What to look for when buying bed sheets?
If you are sleeping 6 - 8 hours a day, then you spend almost the same amount of time in your bed as you spend at work. Shouldn’t your bed linen purchase make you feel as good as that designer outfit you wear to work?
Here are few quick tips to differentiate the extraordinary from the mundane.
The starting point for great-quality bed linen is using the highest-quality yarn. Here is how to decipher what the label on your bed linen says.
Standard Cotton – One of the most common choices for making everyday bed sheets. Its so commonplace that most of the labels wouldn’t even mention them. If a label only reads "100 percent cotton," it is likely to be standard cotton.
Pima Cotton - This differs from standard cotton due to a combing process which takes place to ensure the loose fibres are ‘combed’ off. Gives linen a firm, smooth finish and higher quality feel.
Egyptian cotton - Regarded as the best material for crafting bed linen, thanks to the ideal cotton growing conditions in Egypt. Egytian cotton fibres are longer than usual which means that the cotton is more absorbent and can be spun into very fine yarn. Beautifully soft yet durable and strong, Egyptian cotton is used in the highest quality bed linen.
Thread count refers to the number of threads woven into 1 square inch of fabric. Why does it matter? The higher the thread count, the softer and smoother the sheets will be.
The most common sheets have thread counts of 180-200. Higher-quality sheets have a 250-300 thread count and feel silky to the touch. Sheets with a high thread count (400 and above) are considered luxury quality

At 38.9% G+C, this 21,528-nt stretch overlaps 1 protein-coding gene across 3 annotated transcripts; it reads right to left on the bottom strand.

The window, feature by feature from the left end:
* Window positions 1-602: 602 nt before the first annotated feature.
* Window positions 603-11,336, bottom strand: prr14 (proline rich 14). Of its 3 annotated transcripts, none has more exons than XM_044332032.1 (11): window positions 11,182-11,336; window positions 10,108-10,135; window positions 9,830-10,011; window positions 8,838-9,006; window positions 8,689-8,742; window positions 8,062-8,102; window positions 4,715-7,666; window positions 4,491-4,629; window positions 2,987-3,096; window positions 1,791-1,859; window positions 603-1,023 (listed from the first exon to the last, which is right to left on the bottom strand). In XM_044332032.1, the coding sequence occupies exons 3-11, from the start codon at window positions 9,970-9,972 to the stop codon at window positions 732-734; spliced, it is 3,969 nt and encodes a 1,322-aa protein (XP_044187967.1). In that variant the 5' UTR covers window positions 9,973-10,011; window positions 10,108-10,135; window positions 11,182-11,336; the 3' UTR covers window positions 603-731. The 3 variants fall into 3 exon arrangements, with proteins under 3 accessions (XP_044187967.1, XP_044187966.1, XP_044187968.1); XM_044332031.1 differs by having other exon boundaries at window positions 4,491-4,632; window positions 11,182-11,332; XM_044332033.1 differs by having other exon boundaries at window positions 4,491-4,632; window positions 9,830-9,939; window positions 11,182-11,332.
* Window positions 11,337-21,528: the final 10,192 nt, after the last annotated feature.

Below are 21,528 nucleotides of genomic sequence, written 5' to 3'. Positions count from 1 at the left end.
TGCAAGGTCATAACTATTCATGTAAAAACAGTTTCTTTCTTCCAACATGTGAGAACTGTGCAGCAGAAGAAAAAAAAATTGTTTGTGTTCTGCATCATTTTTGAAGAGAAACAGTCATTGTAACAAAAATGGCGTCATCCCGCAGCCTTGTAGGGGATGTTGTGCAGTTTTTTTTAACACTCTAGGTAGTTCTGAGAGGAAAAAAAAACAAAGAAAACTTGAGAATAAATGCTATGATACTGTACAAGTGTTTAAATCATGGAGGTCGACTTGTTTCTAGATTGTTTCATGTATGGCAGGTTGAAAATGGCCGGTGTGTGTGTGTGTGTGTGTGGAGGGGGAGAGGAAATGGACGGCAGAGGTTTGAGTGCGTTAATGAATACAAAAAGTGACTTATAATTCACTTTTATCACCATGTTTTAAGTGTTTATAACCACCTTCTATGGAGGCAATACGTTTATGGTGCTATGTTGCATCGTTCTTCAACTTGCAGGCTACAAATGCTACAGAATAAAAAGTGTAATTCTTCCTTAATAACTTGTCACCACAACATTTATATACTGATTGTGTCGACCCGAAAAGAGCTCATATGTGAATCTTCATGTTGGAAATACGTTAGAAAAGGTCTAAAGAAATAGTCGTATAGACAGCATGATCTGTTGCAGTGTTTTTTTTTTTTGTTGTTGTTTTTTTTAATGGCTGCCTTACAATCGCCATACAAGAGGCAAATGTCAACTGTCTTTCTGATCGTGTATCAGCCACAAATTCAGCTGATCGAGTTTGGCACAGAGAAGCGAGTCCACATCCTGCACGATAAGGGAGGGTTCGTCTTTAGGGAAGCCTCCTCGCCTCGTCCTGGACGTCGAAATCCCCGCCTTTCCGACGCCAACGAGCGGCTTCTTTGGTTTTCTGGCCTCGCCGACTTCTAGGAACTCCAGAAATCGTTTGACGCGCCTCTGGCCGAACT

High thread counts can certainly make for better sheets, but buying the highest thread count doesn't necessarily mean you have purchased the best sheet. In fact, a sheet of a better-quality fiber with a lower thread count will feel softer and stand up to washing better than a sheet of a lower-quality fiber with a higher thread count.
The weave affects the way a sheet feels, the way it looks, its longevity, and its price.
Percale Weave - Percale is a plain-weave fabric, meaning that the vertical and the horizontal threads cross over and under each other one at a time. The threads are tightly woven, which results in a fine texture and finish.
Cotton Sateen - Sateen weaves have more vertical than horizontal yarns. The higher proportion of vertical threads results in an extremely soft fabric. This is a weaving technique that is slightly more expensive to weaving classic cotton cloth.
Other Weaves - Intricate weaves, such as jacquards and damasks feel textured. They can be as durable as plain weaves, but they are made on special looms and are considerably more expensive.